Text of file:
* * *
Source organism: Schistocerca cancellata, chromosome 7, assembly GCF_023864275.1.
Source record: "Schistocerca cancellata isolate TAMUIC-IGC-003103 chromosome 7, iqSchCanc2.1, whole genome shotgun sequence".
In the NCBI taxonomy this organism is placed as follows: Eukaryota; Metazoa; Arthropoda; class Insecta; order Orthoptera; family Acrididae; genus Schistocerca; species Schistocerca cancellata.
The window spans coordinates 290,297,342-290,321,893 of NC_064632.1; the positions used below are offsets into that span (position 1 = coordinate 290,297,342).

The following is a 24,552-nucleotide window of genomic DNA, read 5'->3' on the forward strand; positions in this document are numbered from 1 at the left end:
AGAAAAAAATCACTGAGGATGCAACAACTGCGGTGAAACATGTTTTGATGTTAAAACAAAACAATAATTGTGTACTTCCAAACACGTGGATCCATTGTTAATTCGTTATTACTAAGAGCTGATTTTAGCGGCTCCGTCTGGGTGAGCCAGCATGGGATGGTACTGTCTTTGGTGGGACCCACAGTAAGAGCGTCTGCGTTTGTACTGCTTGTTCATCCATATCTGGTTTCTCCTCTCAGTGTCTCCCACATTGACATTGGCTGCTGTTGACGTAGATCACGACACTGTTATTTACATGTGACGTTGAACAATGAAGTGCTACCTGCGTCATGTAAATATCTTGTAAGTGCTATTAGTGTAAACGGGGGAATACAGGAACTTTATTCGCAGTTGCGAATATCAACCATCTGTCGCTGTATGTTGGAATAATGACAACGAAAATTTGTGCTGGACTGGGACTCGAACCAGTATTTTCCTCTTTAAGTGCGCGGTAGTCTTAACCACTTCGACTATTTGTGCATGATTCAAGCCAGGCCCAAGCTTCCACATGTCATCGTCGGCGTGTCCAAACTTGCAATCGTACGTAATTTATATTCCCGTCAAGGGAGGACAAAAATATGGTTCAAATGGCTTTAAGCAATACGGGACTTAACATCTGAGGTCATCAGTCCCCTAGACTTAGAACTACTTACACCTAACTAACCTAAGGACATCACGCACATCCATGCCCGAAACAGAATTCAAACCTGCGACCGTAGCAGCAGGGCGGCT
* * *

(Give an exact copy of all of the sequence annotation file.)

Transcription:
Source organism: Schistocerca cancellata, chromosome 7, assembly GCF_023864275.1.
Source record: "Schistocerca cancellata isolate TAMUIC-IGC-003103 chromosome 7, iqSchCanc2.1, whole genome shotgun sequence".
In the NCBI taxonomy this organism is placed as follows: Eukaryota; Metazoa; Arthropoda; class Insecta; order Orthoptera; family Acrididae; genus Schistocerca; species Schistocerca cancellata.
The window spans coordinates 290,297,342-290,321,893 of NC_064632.1; the positions used below are offsets into that span (position 1 = coordinate 290,297,342).

The following is a 24,552-nucleotide window of genomic DNA, read 5'->3' on the forward strand; positions in this document are numbered from 1 at the left end:
AGAAAAAAATCACTGAGGATGCAACAACTGCGGTGAAACATGTTTTGATGTTAAAACAAAACAATAATTGTGTACTTCCAAACACGTGGATCCATTGTTAATTCGTTATTACTAAGAGCTGATTTTAGCGGCTCCGTCTGGGTGAGCCAGCATGGGATGGTACTGTCTTTGGTGGGACCCACAGTAAGAGCGTCTGCGTTTGTACTGCTTGTTCATCCATATCTGGTTTCTCCTCTCAGTGTCTCCCACATTGACATTGGCTGCTGTTGACGTAGATCACGACACTGTTATTTACATGTGACGTTGAACAATGAAGTGCTACCTGCGTCATGTAAATATCTTGTAAGTGCTATTAGTGTAAACGGGGGAATACAGGAACTTTATTCGCAGTTGCGAATATCAACCATCTGTCGCTGTATGTTGGAATAATGACAACGAAAATTTGTGCTGGACTGGGACTCGAACCAGTATTTTCCTCTTTAAGTGCGCGGTAGTCTTAACCACTTCGACTATTTGTGCATGATTCAAGCCAGGCCCAAGCTTCCACATGTCATCGTCGGCGTGTCCAAACTTGCAATCGTACGTAATTTATATTCCCGTCAAGGGAGGACAAAAATATGGTTCAAATGGCTTTAAGCAATACGGGACTTAACATCTGAGGTCATCAGTCCCCTAGACTTAGAACTACTTACACCTAACTAACCTAAGGACATCACGCACATCCATGCCCGAAACAGAATTCAAACCTGCGACCGTAGCAGCAGGGCGGCT